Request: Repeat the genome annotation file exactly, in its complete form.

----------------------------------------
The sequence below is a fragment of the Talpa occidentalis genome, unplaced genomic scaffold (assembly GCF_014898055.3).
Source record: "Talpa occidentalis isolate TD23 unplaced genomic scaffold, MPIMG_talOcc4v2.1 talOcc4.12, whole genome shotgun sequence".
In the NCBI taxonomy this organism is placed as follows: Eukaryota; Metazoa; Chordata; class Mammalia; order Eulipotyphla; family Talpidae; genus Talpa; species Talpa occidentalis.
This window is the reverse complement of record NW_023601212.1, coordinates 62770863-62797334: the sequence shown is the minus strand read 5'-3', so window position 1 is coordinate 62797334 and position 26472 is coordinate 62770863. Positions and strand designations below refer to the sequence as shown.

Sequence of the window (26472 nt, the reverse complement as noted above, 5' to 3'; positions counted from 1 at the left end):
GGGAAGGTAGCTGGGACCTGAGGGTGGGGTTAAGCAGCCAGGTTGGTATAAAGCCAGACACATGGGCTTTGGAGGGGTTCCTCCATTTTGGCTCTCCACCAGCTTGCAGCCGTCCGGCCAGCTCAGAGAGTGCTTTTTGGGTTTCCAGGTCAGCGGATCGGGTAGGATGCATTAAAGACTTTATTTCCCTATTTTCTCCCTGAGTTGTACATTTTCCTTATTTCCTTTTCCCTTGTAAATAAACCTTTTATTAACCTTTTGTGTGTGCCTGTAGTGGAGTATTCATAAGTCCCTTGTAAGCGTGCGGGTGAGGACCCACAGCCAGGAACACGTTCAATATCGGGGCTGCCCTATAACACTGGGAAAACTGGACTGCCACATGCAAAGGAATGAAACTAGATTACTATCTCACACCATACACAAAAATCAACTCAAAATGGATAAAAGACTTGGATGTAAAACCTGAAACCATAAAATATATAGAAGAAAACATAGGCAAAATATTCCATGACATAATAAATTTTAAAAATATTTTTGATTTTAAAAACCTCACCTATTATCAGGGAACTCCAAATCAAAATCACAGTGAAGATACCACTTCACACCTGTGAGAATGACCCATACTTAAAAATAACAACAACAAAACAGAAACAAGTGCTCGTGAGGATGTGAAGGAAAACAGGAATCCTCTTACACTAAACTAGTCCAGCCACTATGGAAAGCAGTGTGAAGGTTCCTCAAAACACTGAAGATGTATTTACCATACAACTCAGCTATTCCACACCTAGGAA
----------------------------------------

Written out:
The sequence below is a fragment of the Talpa occidentalis genome, unplaced genomic scaffold (assembly GCF_014898055.3).
Source record: "Talpa occidentalis isolate TD23 unplaced genomic scaffold, MPIMG_talOcc4v2.1 talOcc4.12, whole genome shotgun sequence".
In the NCBI taxonomy this organism is placed as follows: Eukaryota; Metazoa; Chordata; class Mammalia; order Eulipotyphla; family Talpidae; genus Talpa; species Talpa occidentalis.
This window is the reverse complement of record NW_023601212.1, coordinates 62770863-62797334: the sequence shown is the minus strand read 5'-3', so window position 1 is coordinate 62797334 and position 26472 is coordinate 62770863. Positions and strand designations below refer to the sequence as shown.

Sequence of the window (26472 nt, the reverse complement as noted above, 5' to 3'; positions counted from 1 at the left end):
GGGAAGGTAGCTGGGACCTGAGGGTGGGGTTAAGCAGCCAGGTTGGTATAAAGCCAGACACATGGGCTTTGGAGGGGTTCCTCCATTTTGGCTCTCCACCAGCTTGCAGCCGTCCGGCCAGCTCAGAGAGTGCTTTTTGGGTTTCCAGGTCAGCGGATCGGGTAGGATGCATTAAAGACTTTATTTCCCTATTTTCTCCCTGAGTTGTACATTTTCCTTATTTCCTTTTCCCTTGTAAATAAACCTTTTATTAACCTTTTGTGTGTGCCTGTAGTGGAGTATTCATAAGTCCCTTGTAAGCGTGCGGGTGAGGACCCACAGCCAGGAACACGTTCAATATCGGGGCTGCCCTATAACACTGGGAAAACTGGACTGCCACATGCAAAGGAATGAAACTAGATTACTATCTCACACCATACACAAAAATCAACTCAAAATGGATAAAAGACTTGGATGTAAAACCTGAAACCATAAAATATATAGAAGAAAACATAGGCAAAATATTCCATGACATAATAAATTTTAAAAATATTTTTGATTTTAAAAACCTCACCTATTATCAGGGAACTCCAAATCAAAATCACAGTGAAGATACCACTTCACACCTGTGAGAATGACCCATACTTAAAAATAACAACAACAAAACAGAAACAAGTGCTCGTGAGGATGTGAAGGAAAACAGGAATCCTCTTACACTAAACTAGTCCAGCCACTATGGAAAGCAGTGTGAAGGTTCCTCAAAACACTGAAGATGTATTTACCATACAACTCAGCTATTCCACACCTAGGAA